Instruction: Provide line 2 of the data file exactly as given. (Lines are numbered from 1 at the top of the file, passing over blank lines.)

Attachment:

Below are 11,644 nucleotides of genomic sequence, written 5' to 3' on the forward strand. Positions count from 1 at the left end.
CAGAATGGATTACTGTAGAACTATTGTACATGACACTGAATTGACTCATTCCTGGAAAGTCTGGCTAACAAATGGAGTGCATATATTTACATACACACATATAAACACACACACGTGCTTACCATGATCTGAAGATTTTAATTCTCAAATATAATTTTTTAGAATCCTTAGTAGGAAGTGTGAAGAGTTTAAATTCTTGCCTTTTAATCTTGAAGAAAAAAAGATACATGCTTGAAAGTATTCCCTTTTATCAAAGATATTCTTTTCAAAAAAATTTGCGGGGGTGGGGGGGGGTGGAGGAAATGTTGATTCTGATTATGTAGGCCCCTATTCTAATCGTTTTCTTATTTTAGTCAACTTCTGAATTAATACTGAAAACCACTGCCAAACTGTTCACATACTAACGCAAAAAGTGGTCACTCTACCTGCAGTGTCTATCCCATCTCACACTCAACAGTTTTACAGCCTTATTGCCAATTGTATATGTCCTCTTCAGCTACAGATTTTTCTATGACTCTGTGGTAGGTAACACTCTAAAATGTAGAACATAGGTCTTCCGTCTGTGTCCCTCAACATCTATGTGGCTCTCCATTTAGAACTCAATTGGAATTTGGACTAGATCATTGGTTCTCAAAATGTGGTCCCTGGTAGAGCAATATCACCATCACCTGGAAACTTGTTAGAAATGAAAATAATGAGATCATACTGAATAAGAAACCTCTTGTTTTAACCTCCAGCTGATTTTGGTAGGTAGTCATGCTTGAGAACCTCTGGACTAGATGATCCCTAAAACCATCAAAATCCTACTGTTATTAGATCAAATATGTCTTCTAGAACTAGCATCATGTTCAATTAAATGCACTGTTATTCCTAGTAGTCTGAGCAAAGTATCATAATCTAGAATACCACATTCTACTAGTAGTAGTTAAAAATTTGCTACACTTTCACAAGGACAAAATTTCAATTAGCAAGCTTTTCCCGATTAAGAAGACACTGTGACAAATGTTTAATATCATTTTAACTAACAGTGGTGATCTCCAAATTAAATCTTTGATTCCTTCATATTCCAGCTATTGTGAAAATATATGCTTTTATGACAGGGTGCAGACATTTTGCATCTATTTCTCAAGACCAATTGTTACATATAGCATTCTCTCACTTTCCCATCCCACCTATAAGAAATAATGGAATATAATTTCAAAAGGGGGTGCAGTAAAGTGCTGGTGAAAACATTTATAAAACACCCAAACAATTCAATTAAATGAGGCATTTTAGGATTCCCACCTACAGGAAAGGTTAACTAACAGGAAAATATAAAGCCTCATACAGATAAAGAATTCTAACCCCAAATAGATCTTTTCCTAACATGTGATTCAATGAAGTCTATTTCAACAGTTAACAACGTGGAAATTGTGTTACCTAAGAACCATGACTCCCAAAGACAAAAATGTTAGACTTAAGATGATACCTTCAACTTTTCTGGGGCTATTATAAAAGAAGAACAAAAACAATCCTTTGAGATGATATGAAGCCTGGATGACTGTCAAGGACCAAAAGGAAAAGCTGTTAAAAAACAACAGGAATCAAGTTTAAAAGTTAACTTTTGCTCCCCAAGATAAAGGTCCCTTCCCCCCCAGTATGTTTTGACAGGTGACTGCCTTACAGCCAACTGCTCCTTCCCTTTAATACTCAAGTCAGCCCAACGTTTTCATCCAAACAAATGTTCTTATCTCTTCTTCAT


CAGAATGGATTACTGTAGAACTATTGTACATGACACTGAATTGACTCATTCCTGGAAAGTCTGGCTAACAAATGGAGTGCATATATTTACATACACACATATAAACACACACACGTGCTTACCATGATCTGAAGATTTTAATTCTCAAATATAATTTTTTAGAATCCTTAGTAGGAAGTGTGAAGAGTTTAAATTCTTGCCTTTTAATCTTGAAGAAAAAAAGATACATGCTTGAAAGTATTCCCTTTTATCAAAGATATTCTTTTCAAAAAAATTTGCGGGGGTGGGGGGGGGTGGAGGAAATGTTGATTCTGATTATGTAGGCCCCTATTCTAATCGTTTTCTTATTTTAGTCAACTTCTGAATTAATACTGAAAACCACTGCCAAACTGTTCACATACTAACGCAAAAAGTGGTCACTCTACCTGCAGTGTCTATCCCATCTCACACTCAACAGTTTTACAGCCTTATTGCCAATTGTATATGTCCTCTTCAGCTACAGATTTTTCTATGACTCTGTGGTAGGTAACACTCTAAAATGTAGAACATAGGTCTTCCGTCTGTGTCCCTCAACATCTATGTGGCTCTCCATTTAGAACTCAATTGGAATTTGGACTAGATCATTGGTTCTCAAAATGTGGTCCCTGGTAGAGCAATATCACCATCACCTGGAAACTTGTTAGAAATGAAAATAATGAGATCATACTGAATAAGAAACCTCTTGTTTTAACCTCCAGCTGATTTTGGTAGGTAGTCATGCTTGAGAACCTCTGGACTAGATGATCCCTAAAACCATCAAAATCCTACTGTTATTAGATCAAATATGTCTTCTAGAACTAGCATCATGTTCAATTAAATGCACTGTTATTCCTAGTAGTCTGAGCAAAGTATCATAATCTAGAATACCACATTCTACTAGTAGTAGTTAAAAATTTGCTACACTTTCACAAGGACAAAATTTCAATTAGCAAGCTTTTCCCGATTAAGAAGACACTGTGACAAATGTTTAATATCATTTTAACTAACAGTGGTGATCTCCAAATTAAATCTTTGATTCCTTCATATTCCAGCTATTGTGAAAATATATGCTTTTATGACAGGGTGCAGACATTTTGCATCTATTTCTCAAGACCAATTGTTACATATAGCATTCTCTCACTTTCCCATCCCACCTATAAGAAATAATGGAATATAATTTCAAAAGGGGGTGCAGTAAAGTGCTGGTGAAAACATTTATAAAACACCCAAACAATTCAATTAAATGAGGCATTTTAGGATTCCCACCTACAGGAAAGGTTAACTAACAGGAAAATATAAAGCCTCATACAGATAAAGAATTCTAACCCCAAATAGATCTTTTCCTAACATGTGATTCAATGAAGTCTATTTCAACAGTTAACAACGTGGAAATTGTGTTACCTAAGAACCATGACTCCCAAAGACAAAAATGTTAGACTTAAGATGATACCTTCAACTTTTCTGGGGCTATTATAAAAGAAGAACAAAAACAATCCTTTGAGATGATATGAAGCCTGGATGACTGTCAAGGACCAAAAGGAAAAGCTGTTAAAAAACAACAGGAATCAAGTTTAAAAGTTAACTTTTGCTCCCCAAGATAAAGGTCCCTTCCCCCCCAGTATGTTTTGACAGGTGACTGCCTTACAGCCAACTGCTCCTTCCCTTTAATACTCAAGTCAGCCCAACGTTTTCATCCAAACAAATGTTCTTATCTCTTCTTCAT